"You are making a travesty of life," Sanchez told them. "This institution that you represent, this permission to leave, someday this is going to end. My grandchildren are not going to live under these conditions. When I tell them the story of how the institutions of my country violated my rights, my right to travel, they're not going to believe me. What will you tell your children? That you dedicated yourself to violating the rights of Cubans? Is that what you'll say?"
The video is more powerful than any acceptance speech Sanchez could have delivered in New York. Millions of people will watch it on the Internet.
Yet Sanchez wasn't about to miss an opportunity to speak about freedom of expression at a prestigious American university. And so she posted another video message, taped in a Havana park and viewed at the awards ceremony. "We Cubans are like small children who need Father's permission to leave the house," she said. "And in the case of the little girl named Yoani Sanchez, the personal and social price I've paid for posting my views of the world and of my reality has condemned me to immobility."
Nevertheless, although she can't leave Cuba, Sanchez said the recognition she has received from the award has served as "a protective shield against the repression and, above all, state control that any person who thinks differently can suffer in Cuba."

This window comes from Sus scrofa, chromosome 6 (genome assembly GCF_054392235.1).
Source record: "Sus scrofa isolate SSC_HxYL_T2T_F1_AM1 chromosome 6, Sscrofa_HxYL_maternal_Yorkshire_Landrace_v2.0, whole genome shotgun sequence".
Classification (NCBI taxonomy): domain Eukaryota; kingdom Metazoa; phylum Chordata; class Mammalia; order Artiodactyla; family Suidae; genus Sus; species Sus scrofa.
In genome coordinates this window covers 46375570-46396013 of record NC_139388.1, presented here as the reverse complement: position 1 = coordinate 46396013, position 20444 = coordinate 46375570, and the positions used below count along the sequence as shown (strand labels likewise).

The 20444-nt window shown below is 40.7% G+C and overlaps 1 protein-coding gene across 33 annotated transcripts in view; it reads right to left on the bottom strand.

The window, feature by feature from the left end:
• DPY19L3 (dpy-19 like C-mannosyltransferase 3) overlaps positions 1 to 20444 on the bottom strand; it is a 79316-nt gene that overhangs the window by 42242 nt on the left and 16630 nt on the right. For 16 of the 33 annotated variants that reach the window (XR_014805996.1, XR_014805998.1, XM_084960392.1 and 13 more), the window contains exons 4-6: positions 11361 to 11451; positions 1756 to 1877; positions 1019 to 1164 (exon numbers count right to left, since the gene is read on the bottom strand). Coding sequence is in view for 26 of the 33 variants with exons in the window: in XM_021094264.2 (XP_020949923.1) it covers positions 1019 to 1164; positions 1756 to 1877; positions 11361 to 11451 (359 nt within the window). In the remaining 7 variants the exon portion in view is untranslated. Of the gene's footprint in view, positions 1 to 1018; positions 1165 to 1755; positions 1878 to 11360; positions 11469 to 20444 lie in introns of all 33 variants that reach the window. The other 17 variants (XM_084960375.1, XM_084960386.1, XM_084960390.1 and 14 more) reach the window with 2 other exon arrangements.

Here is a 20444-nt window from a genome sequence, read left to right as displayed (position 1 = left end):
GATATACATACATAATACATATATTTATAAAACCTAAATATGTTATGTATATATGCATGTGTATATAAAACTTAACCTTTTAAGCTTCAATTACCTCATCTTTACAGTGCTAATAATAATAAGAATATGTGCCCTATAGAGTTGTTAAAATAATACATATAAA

She said she dreams of the day when Cuban bloggers no longer are punished "simply because they don't follow the party line or fall within the boundaries of an ideology."
In one of her most recent blog entries, Sanchez describes Twitter as a bird "who raises me up with his feet," and she notes that even though uniformed officers affirm that she cannot leave Cuba, technology allows her to travel like never before. "I am already thousands of kilometers from here," Sanchez wrote, "in this virtual world that they cannot understand nor fence in."
To find out more about Miguel Perez and read features by other Creators Syndicate writers and cartoonists, visit the Creators Syndicate Web page at www.creators.com.